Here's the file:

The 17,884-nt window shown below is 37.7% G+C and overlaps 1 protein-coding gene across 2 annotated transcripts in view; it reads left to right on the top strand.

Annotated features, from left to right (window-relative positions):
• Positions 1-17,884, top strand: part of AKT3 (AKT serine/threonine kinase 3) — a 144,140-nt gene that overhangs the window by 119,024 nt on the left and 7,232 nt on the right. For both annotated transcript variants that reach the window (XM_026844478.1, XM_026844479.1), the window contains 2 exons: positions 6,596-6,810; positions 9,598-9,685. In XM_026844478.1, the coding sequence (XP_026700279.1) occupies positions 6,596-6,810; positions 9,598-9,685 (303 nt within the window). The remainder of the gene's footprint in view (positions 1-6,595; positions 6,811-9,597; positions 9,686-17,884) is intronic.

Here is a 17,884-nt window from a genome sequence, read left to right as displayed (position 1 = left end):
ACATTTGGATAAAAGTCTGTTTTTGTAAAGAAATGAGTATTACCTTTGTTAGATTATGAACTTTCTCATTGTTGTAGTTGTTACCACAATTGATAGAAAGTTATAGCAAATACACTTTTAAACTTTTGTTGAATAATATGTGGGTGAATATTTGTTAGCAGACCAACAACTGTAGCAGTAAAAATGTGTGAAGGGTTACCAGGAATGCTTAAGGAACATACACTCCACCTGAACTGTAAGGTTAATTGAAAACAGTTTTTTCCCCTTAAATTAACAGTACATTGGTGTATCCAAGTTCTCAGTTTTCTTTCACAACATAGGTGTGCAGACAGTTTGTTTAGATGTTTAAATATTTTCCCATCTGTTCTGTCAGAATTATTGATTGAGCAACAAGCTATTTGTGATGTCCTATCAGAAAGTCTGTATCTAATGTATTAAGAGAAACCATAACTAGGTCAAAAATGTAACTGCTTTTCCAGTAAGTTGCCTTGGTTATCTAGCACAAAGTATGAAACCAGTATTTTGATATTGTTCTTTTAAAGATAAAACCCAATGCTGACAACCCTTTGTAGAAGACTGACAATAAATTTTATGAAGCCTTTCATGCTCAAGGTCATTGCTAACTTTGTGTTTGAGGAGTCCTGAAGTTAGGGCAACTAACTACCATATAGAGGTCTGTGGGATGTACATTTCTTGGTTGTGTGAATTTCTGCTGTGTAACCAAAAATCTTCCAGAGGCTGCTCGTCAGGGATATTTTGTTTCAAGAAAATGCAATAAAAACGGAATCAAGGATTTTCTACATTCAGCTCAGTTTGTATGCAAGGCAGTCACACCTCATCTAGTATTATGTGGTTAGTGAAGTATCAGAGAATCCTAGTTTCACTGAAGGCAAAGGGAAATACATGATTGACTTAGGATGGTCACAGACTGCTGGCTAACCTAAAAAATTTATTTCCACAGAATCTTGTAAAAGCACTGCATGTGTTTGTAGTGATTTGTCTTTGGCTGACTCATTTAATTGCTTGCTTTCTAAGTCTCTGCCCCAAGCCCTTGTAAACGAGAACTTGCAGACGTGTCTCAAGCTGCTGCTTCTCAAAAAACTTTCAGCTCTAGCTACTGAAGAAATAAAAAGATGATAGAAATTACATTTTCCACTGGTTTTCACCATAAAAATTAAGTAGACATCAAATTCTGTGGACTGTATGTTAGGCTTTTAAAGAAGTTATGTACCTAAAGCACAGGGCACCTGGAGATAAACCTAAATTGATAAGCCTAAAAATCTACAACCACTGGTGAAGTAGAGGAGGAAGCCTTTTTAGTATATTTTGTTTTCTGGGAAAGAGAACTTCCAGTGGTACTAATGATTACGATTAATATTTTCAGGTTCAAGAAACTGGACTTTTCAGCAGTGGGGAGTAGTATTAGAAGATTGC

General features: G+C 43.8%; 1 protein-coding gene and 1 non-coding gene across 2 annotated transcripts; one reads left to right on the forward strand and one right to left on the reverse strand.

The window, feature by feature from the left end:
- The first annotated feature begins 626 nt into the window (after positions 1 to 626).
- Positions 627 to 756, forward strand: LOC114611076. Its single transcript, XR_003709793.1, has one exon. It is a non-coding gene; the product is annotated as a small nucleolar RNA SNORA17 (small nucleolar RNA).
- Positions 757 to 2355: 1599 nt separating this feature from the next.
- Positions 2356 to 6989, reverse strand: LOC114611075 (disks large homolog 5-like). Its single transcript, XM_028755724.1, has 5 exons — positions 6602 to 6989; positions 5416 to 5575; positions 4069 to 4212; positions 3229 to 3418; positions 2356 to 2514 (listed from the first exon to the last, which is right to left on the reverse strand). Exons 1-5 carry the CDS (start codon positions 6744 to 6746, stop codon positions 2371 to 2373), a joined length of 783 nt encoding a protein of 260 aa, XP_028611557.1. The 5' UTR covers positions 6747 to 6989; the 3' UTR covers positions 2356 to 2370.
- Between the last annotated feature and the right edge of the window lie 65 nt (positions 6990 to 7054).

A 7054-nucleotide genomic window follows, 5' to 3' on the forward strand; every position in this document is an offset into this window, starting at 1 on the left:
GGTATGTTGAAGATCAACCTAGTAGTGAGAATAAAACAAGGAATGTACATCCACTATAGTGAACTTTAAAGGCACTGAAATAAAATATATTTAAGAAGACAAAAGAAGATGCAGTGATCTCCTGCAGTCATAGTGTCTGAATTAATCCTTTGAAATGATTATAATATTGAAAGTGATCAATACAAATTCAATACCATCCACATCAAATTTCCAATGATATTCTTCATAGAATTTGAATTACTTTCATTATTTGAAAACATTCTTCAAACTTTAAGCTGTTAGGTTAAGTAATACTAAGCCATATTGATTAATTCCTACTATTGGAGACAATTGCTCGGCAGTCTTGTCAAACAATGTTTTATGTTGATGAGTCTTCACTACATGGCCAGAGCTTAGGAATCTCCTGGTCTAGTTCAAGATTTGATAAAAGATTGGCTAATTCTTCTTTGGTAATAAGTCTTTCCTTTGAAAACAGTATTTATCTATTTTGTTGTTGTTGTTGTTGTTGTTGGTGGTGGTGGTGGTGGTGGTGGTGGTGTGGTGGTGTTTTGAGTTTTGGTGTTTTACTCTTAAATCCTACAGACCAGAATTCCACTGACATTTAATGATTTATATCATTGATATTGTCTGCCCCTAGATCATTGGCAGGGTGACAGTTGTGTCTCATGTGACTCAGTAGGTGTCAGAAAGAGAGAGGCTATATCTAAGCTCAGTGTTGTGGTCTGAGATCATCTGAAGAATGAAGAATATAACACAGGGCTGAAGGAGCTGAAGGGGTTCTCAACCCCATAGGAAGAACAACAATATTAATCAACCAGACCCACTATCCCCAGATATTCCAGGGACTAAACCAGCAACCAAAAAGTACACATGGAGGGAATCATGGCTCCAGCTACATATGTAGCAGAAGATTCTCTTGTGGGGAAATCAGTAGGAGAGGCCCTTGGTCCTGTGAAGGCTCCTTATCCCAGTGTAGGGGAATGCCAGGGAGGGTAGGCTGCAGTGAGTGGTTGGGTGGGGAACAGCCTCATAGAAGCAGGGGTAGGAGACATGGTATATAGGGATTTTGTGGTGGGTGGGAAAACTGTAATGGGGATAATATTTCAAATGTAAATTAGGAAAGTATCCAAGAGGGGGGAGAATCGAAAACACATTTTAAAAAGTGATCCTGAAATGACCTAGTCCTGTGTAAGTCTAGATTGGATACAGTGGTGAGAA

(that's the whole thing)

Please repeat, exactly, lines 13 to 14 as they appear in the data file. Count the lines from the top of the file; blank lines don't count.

A 7054-nucleotide genomic window follows, 5' to 3' on the forward strand; every position in this document is an offset into this window, starting at 1 on the left:
GGTATGTTGAAGATCAACCTAGTAGTGAGAATAAAACAAGGAATGTACATCCACTATAGTGAACTTTAAAGGCACTGAAATAAAATATATTTAAGAAGACAAAAGAAGATGCAGTGATCTCCTGCAGTCATAGTGTCTGAATTAATCCTTTGAAATGATTATAATATTGAAAGTGATCAATACAAATTCAATACCATCCACATCAAATTTCCAATGATATTCTTCATAGAATTTGAATTACTTTCATTATTTGAAAACATTCTTCAAACTTTAAGCTGTTAGGTTAAGTAATACTAAGCCATATTGATTAATTCCTACTATTGGAGACAATTGCTCGGCAGTCTTGTCAAACAATGTTTTATGTTGATGAGTCTTCACTACATGGCCAGAGCTTAGGAATCTCCTGGTCTAGTTCAAGATTTGATAAAAGATTGGCTAATTCTTCTTTGGTAATAAGTCTTTCCTTTGAAAACAGTATTTATCTATTTTGTTGTTGTTGTTGTTGTTGTTGGTGGTGGTGGTGGTGGTGGTGGTGGTGTGGTGGTGTTTTGAGTTTTGGTGTTTTACTCTTAAATCCTACAGACCAGAATTCCACTGACATTTAATGATTTATATCATTGATATTGTCTGCCCCTAGATCATTGGCAGGGTGACAGTTGTGTCTCATGTGACTCAGTAGGTGTCAGAAAGAGAGAGGCTATATCTAAGCTCAGTGTTGTGGTCTGAGATCATCTGAAGAATGAAGAATATAACACAGGGCTGAAGGAGCTGAAGGGGTTCTCAACCCCATAGGAAGAACAACAATATTAATCAACCAGACCCACTATCCCCAGATATTCCAGGGACTAAACCAGCAACCAAAAAGTACACATGGAGGGAATCATGGCTCCAGCTACATATGTAGCAGAAGATTCTCTTGTGGGGAAATCAGTAGGAGAGGCCCTTGGTCCTGTGAAGGCTCCTTATCCCAGTGTAGGGGAATGCCAGGGAGGGTAGGCTGCAGTGAGTGGTTGGGTGGGGAACAGCCTCATAGAAGCAGGGGTAGGAGACATGGTATATAGGGATTTTGTGGTGGGTGGGAAAACTGTAATGGGGATAATATTTCAAATGTAAATTAGGAAAGTATCCAAGAGGGGGGAGAATCGAAAACACATTTTAAAAAGTGATCCTGAAATGACCTAGTCCTGTGTAAGTCTAGATTGGATACAGTGGTGAGAA